In the US, I will usually take the time to look a street vendor in the eye before saying, “no thanks.”  But here, in a less-familiar place, I feel unable to do so.  And saddened by that reality.  I also feel humbled.  As I listen to these men, watch them comb the beaches for the few Euro they will make each hour, I am incredibly humbled by my ignorance.  And my privilege.  That’s not a word I use lightly, but it feels apt here.  I speak one language.  I know a few words of Spanish and a few of Italian.  Not enough to get by selling garments on a beach.  My fear of misspeaking gets in my way.  Yet these beautiful vendors speak unabashedly with me, passing through their rotating vocabulary, hoping to hit on a language familiar to me.  And here I sit, with the great good fortune to say, “no, grazie.”

Today, though, the vendors were light, leaving us room to take in the vignettes unfolding before us.

What I had found most interesting on my first trip to the beach was the gender dynamic that was so heady.  The boys were in one area, and the girls in another.  There was one girl that ventured into the area up against the paid beach wall where the boys had claimed the shade.  She had a bemused look on her face the entire time. Crouching inside the protection of her towel, as though she wasn’t sure how she’d managed to put herself there, and not entirely sure it was a good idea.

The rest of the girls were traveling in packs, venturing into the water, and out again, inching closer to the boys that were playing soccer in the foamy sand.  Interactions between the genders were punctuated by raucous clashes:  sand kicked at a girl, and the resulting screech.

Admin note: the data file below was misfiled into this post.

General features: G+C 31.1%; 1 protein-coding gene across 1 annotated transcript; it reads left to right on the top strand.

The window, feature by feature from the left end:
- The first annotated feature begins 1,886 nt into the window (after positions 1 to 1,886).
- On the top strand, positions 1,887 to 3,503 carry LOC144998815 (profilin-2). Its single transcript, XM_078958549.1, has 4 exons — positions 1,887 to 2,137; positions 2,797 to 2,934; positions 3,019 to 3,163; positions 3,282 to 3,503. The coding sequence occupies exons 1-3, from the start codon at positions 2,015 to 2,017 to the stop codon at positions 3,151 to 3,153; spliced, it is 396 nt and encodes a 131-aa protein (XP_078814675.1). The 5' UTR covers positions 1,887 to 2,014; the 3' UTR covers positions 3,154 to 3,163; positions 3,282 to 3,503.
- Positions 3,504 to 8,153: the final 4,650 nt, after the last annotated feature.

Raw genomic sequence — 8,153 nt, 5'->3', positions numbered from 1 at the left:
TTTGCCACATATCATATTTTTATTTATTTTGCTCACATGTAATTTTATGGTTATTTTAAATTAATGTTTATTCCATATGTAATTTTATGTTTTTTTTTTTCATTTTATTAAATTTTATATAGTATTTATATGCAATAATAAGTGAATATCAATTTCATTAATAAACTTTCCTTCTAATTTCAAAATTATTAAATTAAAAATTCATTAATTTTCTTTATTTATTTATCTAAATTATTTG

More interesting, though, was the interaction between the boys.

It has taken me a while to become comfortable with the overt sexuality that is part of Italian culture.  It seems strange to some people, that the country that is home to the Vatican is so sexually charged.  Yeah, it’s a little weird, but it’s there.  And on the beaches, the sexual electricity that lies just below the surface was almost alarming to a kid who grew up in a country like the US.

Laying on my little towel, I peeked from under my hat and over my sunglasses to watch.

The four boys in front of me looked like they were maybe 19, maybe 20.  Old enough to have the bodies of men, but still awkward in their bravado, adjusting their tiny bathing suits, and opting to let the sun reflect off of their wet bodies, rather than towel off.

They would take turns hoisting their well-tanned bodies from the sand and diving into the sea to cool off.  They would emerge, and with a well practiced move, brush the water from their hair to good effect, leaving it spiky, erect, interesting.  Then they would lie down next to each other to let the sun dry them.

The girls would scamper around the sand, pretending not to notice, adjusting their equally tiny suits and making sure the ball they were kicking around would drift into the boys’ line of sight every so often.

For their part, the boys seemed honestly disinterested in the girls.  They took more interest in each other, leaning on each other’s shoulders, laughing together.  At least most of them.  Twice I watched as two older-looking guys came over and asserted their dominance – physically and directly.

First was someone who seemed to be a friend.  His towel was positioned with the other 3 in front of me.  In his racy red suit and shaved head, he was more muscular than the others.  Throwing all of that muscle on top of one of the smaller boys, he crushed his body into the other, almost the way a wrestler would dominate an opponent.